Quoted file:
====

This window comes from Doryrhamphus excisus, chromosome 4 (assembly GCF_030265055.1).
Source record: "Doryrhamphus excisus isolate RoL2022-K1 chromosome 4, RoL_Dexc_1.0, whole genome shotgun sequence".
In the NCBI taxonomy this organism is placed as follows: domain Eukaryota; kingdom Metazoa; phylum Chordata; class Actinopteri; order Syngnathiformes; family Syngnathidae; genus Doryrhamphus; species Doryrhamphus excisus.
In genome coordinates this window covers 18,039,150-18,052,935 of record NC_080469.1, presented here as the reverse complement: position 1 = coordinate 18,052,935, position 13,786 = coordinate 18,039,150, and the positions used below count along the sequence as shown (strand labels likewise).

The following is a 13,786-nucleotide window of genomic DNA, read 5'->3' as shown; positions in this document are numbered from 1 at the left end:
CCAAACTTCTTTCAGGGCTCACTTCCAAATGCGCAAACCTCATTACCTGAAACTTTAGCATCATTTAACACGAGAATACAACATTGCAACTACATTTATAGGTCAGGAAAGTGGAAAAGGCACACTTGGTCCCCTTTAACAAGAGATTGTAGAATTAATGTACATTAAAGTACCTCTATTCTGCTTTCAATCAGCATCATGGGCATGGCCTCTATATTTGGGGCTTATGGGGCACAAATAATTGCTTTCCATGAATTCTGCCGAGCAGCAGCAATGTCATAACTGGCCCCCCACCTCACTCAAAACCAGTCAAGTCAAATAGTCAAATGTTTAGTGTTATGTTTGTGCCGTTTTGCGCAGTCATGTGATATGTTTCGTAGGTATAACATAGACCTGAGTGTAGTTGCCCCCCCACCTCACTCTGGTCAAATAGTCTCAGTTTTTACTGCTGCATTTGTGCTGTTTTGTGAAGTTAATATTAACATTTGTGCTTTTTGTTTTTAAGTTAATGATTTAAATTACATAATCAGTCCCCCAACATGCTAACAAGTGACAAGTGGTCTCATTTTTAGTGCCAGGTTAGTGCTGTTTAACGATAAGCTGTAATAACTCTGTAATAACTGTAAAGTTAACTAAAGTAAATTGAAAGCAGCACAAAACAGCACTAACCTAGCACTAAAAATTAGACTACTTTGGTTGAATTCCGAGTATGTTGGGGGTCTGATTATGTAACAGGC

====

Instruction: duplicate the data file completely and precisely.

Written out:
This window comes from Doryrhamphus excisus, chromosome 4 (assembly GCF_030265055.1).
Source record: "Doryrhamphus excisus isolate RoL2022-K1 chromosome 4, RoL_Dexc_1.0, whole genome shotgun sequence".
In the NCBI taxonomy this organism is placed as follows: domain Eukaryota; kingdom Metazoa; phylum Chordata; class Actinopteri; order Syngnathiformes; family Syngnathidae; genus Doryrhamphus; species Doryrhamphus excisus.
In genome coordinates this window covers 18,039,150-18,052,935 of record NC_080469.1, presented here as the reverse complement: position 1 = coordinate 18,052,935, position 13,786 = coordinate 18,039,150, and the positions used below count along the sequence as shown (strand labels likewise).

The following is a 13,786-nucleotide window of genomic DNA, read 5'->3' as shown; positions in this document are numbered from 1 at the left end:
CCAAACTTCTTTCAGGGCTCACTTCCAAATGCGCAAACCTCATTACCTGAAACTTTAGCATCATTTAACACGAGAATACAACATTGCAACTACATTTATAGGTCAGGAAAGTGGAAAAGGCACACTTGGTCCCCTTTAACAAGAGATTGTAGAATTAATGTACATTAAAGTACCTCTATTCTGCTTTCAATCAGCATCATGGGCATGGCCTCTATATTTGGGGCTTATGGGGCACAAATAATTGCTTTCCATGAATTCTGCCGAGCAGCAGCAATGTCATAACTGGCCCCCCACCTCACTCAAAACCAGTCAAGTCAAATAGTCAAATGTTTAGTGTTATGTTTGTGCCGTTTTGCGCAGTCATGTGATATGTTTCGTAGGTATAACATAGACCTGAGTGTAGTTGCCCCCCCACCTCACTCTGGTCAAATAGTCTCAGTTTTTACTGCTGCATTTGTGCTGTTTTGTGAAGTTAATATTAACATTTGTGCTTTTTGTTTTTAAGTTAATGATTTAAATTACATAATCAGTCCCCCAACATGCTAACAAGTGACAAGTGGTCTCATTTTTAGTGCCAGGTTAGTGCTGTTTAACGATAAGCTGTAATAACTCTGTAATAACTGTAAAGTTAACTAAAGTAAATTGAAAGCAGCACAAAACAGCACTAACCTAGCACTAAAAATTAGACTACTTTGGTTGAATTCCGAGTATGTTGGGGGTCTGATTATGTAACAGGC